the council went for the traffic flow option, rather than having a wide pavement, a wide bike lane and a covered shelter with seating.

This is why there's continuous conflict between people walking and cycling in S Gloucs and the city to the south: the cyclists, pedestrians and public transport users are left scrabbling for the leftovers while the majority of the road "investment" in the region goes into road widening.

That is Institutionalised Motorism all the way to the top of the council. There's no real pretence of supporting cycling in this city, other than the Boris Johnson "poor people can if they must" kind of viewpoint.

The worst part is this: the council planners are probably proud of such bollocks. They will drive home in their SUVs to their Bradley Stoke semi-detached suburbs with one car per adult and say "I did something really good for people who walk and cycle in the area. I helped provide a bus lay-by to encourage public transport use, and we painted a bicycle path on a widened pavement". Because to say "I fobbed off everyone who doesn't drive with some shit infrastructure" would be an admission of incompetence.
We wonder how long it will be before they want bollards or "cyclists look out for pedestrians" signs?

Sunday 10 July 2011

Institutionalised Indifference

On the approach to the M32, the A4174 ring road cycle path has an option to turn left and head to UWE via Old Filton Road. That's "the pleasant option".

There's a sign saying "cyclists, please give way to pedestrians"

It's as if the key fear of the council is that someone walking may get hit by a bicycle.

It isn't. The key danger for anyone walking or cycling is getting hit by a car. Yet down by the MoD roundabout, anyone on foot or pedal is left to fend for themselves on many of the crossings. No "motorists, please give way to cyclists and pedestrians" signs.

Some have a bit of green: meaningless. If you get run over using one of those, it'll be dismissed as "they chose to die"
Within the MoD premises, even the green lines go away, and you expected to run or cycle over two-lane wide roads to get to the narrow little traffic islands in the middle.
When the Bristol Rovers grounds opens, there will be two lanes of cars sprinting up this hill to get to the match; somehow we suspect cycle parking and safe cycling nearby will be "forgotten about", or pushed to one side the way each supermarket always has six bicycle stands looking forlorn in a far corner of the car park.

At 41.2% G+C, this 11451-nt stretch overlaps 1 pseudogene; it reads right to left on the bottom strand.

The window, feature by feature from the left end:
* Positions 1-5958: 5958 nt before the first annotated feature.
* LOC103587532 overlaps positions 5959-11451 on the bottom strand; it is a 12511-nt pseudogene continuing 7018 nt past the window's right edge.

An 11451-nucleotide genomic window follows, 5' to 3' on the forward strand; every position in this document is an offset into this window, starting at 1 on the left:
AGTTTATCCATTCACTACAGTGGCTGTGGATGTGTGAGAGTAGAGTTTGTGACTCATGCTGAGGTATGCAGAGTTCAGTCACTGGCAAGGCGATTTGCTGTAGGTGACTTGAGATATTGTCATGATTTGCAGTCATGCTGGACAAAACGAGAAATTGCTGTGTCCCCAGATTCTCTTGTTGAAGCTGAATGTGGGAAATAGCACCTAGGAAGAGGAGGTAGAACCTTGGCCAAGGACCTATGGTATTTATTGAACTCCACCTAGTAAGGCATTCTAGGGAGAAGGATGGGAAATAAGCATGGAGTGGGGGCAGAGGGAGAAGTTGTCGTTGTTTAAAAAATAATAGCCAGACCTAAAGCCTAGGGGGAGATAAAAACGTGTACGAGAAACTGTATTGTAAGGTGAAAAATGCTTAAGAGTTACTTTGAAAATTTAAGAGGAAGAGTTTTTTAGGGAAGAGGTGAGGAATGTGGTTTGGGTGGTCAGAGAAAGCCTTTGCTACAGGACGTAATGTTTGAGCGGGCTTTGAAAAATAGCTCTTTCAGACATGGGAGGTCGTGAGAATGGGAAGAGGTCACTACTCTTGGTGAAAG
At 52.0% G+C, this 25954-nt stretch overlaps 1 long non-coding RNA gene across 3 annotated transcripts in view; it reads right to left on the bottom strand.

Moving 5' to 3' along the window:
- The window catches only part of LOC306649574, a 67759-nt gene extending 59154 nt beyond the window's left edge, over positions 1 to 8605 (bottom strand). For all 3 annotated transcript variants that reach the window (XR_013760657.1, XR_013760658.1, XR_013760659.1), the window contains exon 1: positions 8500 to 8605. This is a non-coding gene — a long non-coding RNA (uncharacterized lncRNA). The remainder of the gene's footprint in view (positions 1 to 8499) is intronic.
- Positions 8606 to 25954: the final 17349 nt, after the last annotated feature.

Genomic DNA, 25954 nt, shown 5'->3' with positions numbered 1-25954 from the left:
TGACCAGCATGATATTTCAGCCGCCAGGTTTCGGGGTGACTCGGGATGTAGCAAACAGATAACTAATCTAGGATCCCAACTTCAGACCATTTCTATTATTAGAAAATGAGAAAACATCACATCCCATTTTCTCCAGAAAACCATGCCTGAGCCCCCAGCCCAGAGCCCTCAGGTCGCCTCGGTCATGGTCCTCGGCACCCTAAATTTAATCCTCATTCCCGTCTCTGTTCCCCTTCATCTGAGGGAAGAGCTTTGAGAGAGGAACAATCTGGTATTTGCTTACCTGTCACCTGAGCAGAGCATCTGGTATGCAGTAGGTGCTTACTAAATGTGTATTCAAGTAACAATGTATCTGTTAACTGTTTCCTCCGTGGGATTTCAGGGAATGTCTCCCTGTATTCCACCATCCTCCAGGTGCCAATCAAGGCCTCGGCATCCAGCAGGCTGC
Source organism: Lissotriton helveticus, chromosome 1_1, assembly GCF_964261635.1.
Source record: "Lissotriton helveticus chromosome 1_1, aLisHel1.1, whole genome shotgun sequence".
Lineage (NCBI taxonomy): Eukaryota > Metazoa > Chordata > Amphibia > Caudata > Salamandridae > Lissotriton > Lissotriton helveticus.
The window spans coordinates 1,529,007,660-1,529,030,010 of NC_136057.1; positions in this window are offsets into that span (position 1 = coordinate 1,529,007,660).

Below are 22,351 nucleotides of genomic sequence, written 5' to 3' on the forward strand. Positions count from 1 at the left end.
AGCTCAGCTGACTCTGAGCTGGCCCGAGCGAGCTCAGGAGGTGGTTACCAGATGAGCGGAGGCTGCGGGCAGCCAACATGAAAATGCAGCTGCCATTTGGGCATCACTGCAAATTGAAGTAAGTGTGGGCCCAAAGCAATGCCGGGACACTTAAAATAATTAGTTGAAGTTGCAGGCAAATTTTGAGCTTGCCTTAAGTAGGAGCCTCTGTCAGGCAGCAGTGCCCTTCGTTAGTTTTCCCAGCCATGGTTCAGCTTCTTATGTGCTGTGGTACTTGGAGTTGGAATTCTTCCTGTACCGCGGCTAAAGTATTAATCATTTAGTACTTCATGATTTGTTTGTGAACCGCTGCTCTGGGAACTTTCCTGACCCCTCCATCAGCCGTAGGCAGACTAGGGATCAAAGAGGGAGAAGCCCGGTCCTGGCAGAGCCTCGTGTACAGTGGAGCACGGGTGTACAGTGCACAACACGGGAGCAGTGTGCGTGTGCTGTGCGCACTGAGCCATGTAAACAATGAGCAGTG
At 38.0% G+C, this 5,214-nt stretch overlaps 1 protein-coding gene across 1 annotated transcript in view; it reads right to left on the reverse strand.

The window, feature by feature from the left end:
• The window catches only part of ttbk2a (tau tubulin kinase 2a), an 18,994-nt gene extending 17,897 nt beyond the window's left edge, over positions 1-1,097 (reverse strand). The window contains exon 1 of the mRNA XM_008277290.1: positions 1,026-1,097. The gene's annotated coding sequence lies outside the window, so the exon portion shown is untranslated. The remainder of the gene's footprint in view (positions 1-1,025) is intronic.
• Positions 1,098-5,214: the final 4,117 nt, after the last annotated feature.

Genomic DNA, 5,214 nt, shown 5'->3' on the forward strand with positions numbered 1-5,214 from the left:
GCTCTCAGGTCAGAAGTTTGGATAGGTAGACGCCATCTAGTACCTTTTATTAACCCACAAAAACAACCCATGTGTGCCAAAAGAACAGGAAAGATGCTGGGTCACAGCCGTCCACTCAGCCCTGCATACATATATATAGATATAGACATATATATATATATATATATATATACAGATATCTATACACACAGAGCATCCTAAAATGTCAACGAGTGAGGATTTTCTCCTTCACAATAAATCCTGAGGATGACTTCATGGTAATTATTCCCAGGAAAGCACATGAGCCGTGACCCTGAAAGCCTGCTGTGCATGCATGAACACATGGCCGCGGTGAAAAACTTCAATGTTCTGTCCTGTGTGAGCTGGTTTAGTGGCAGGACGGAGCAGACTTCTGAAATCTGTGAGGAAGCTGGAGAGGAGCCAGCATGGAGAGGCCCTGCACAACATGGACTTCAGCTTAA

The presence of cycle-city funded roadsigns show that this a recommended route.  Not recommended by UWE, who are most pleased that the new football stadium will add an extra 1200+ parking spaces during the daytime. Who the fuck for? Students? Not the vice chancellor, he has his own space for his shiny jaguar. Staff? We have no idea, we just know that this seems to be what they wanted. Not better buildings. Not the building of a public transport hub with secure bike parking (compared with today's "where do you want your bike to get stolen from" facilities). No, 1200 parking spaces. A university that cares.

This isn't what you'd get the Netherlands. The only reason the crossing is survivable today is that stadium isn't open and the people who cycle over the crossing it are today's cyclists: adult men, going to work or university. It's not a "kids cycling to school with their parents" path -and at this rate it will never be.

If the number of people cycling increases, so will the risk of collisions. You can say what you want about drivers "expecting more cyclists" when there are more of them; S Gloucs council gives drivers the right of way at these roundabout junctions, and you can be 100% sure they will take it

Putting in zebra/cycle crossings now will keep expectations of people driving down, rather than having to wait for some deaths. Maybe, just maybe it could be made a requirement of the UWE/Rovers deal, but somehow we suspect that it's not something Cllr Bwian Allinson will be pushing for.